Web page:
As economy downshifts, municipal bonds remain attractive
Herald-Tribune, The (Sarasota, FL)
The third quarter was marked by a rise in interest rates across the entire yield curve, particularly on the short end, as the Federal Reserve continued to raise short-term rates in their battle to slow inflation. The end of the quarter saw Hurricane Ian, a ferocious Category 4 storm bordering on Category 5, deal a lethal blow to Southwest Florida in general and the Fort Myers, Cape Coral, and Naples area in particular.
As we write this on Sept. 29, we are still digesting the devastation delivered by Ian to the state of Florida. Cumberland Advisors is based in Sarasota; and though the area had damage, it is minor compared to the destruction to the south. There are large swathes of infrastructure that will take months if not years to replace. The human impact is devastating.
From previous disasters we know that the economic impact is severe and portends a big downshift in the economy of Southwest Florida and also the state. We know that areas rebuild, building codes are strengthened, and cities recover. And that activity produces a positive economic impact. But for now, we are sorting out the human impact, the economic impact, and the credit impact.
The storm in the bond markets has also continued, with the Federal Reserve continuing to hike short-term interest rates to battle inflation as well as inflation expectations.
What we glean from data is a bond market that spent the quarter in retreat. This was as much from the tough talk of the Federal Reserve as it was from the jolt of a high August CPI core number of 0.6. That combination spooked investors, and bond yields sprang higher, led by the front end of the yield curve. We do think that the Fed raises another 75 basis points but will be interested in their language after the next meeting. Whether we look at housing prices, commodity prices, inputs to commodity prices, energy, or various surveys, they all point to an economy slowing down. That includes the inverted yield curve.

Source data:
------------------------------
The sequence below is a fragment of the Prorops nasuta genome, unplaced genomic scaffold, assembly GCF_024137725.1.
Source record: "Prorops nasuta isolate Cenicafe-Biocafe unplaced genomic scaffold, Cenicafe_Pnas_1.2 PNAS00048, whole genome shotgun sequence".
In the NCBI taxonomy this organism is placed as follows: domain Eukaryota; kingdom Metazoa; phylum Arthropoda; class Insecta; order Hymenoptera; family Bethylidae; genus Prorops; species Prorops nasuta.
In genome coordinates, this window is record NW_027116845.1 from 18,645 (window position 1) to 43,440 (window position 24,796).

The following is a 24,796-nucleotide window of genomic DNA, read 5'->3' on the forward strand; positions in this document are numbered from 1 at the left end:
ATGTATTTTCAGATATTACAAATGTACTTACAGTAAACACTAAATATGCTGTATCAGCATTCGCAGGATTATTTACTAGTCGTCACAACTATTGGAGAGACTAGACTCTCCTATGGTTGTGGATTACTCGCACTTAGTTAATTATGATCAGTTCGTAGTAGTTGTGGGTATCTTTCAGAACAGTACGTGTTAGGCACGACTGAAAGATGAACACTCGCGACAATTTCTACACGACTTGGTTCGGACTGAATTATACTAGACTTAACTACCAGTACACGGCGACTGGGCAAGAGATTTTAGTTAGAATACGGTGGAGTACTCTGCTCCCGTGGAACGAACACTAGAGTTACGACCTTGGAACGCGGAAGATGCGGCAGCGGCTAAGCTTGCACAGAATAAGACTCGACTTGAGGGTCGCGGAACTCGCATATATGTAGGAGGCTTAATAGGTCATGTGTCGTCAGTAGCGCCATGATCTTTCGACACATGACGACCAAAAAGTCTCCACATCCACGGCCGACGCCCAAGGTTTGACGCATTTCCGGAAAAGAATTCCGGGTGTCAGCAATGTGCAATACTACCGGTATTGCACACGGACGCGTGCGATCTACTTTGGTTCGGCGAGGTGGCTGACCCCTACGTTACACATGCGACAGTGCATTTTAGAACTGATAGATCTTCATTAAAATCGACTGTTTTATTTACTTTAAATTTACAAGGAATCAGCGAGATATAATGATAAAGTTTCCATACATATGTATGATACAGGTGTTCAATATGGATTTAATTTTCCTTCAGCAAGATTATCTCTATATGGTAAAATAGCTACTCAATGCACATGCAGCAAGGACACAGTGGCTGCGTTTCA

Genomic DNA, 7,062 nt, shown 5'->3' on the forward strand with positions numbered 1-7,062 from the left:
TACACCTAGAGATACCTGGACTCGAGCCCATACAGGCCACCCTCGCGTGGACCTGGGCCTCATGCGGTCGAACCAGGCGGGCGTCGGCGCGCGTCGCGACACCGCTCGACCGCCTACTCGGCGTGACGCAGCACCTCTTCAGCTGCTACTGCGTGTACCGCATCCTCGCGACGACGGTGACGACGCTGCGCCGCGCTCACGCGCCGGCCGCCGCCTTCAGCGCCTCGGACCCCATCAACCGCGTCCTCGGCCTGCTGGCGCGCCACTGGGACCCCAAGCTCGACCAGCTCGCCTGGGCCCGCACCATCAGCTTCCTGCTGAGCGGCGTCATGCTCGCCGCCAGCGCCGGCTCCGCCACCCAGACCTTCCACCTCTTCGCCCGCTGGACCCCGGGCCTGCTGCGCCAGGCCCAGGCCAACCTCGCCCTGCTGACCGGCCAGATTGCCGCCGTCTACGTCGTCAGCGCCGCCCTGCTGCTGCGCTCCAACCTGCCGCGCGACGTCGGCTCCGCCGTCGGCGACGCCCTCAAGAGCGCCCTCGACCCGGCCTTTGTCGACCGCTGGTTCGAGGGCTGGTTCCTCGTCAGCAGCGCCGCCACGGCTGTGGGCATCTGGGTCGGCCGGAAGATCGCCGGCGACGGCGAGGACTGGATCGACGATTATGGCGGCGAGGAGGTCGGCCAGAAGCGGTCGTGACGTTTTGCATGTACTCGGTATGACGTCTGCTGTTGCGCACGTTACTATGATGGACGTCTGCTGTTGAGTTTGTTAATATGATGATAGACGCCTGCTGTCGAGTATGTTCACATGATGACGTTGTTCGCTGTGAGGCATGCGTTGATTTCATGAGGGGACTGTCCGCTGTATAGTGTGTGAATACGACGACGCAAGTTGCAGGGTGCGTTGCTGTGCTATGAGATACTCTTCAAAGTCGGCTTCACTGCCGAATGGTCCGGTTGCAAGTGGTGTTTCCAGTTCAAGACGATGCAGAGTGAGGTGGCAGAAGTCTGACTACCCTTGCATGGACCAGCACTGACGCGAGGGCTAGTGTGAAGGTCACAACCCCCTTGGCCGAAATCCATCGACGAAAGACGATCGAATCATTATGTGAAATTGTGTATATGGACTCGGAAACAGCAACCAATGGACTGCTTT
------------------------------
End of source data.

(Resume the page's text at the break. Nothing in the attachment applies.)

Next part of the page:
The difference between two-year yields and 10-year yields moved from -7 basis points at the start of the quarter to -40 basis points at the end of the quarter. The negative yield curves don't forecast recessions – they cause them. Banks cannot borrow short and lend long and make a positive spread, so they start to curtail credit.
Recently, the difference between 10-year Treasuries and 30-year Treasuries also turned negative. The last time we saw that was in early 2000 as the Fed was then also raising rates, trying to cool the red-hot tech equity market. They did. With a vengeance. Longer-term bond yields dropped during the second half of 2000, and the front end went back to a positive slope. For the most part annualized inflation numbers are coming down – particularly PPI. And we know that producer prices tend to affect the CPI. Our current view is that inflation should subside, and in many sectors it is already doing so.
Muni bonds remain particularly attractive and long bonds even more so. This is because municipal bond funds continue to see outflows – not as vigorous as last June's but still heavy. We have recently started to see 5% yields on some long bonds in muni bond deals. You have to go back to the taper tantrum of 2013 to see that. And at that level it represents a 1.35 yield ratio to treasuries as well as almost an 8% taxable equivalent.
We think that is a heck of a bargain.
John R. Mousseau, CFA, is the president, chief executive officer, and director of fixed income at Cumberland Advisors. In this capacity, Mousseau is a portfolio manager and has overall responsibility for portfolio construction, management, analysis, trading and research for all tax-free and taxable bond accounts. He has over 30 years of investment management experience. Contact him at [email protected] or 941-926-6279.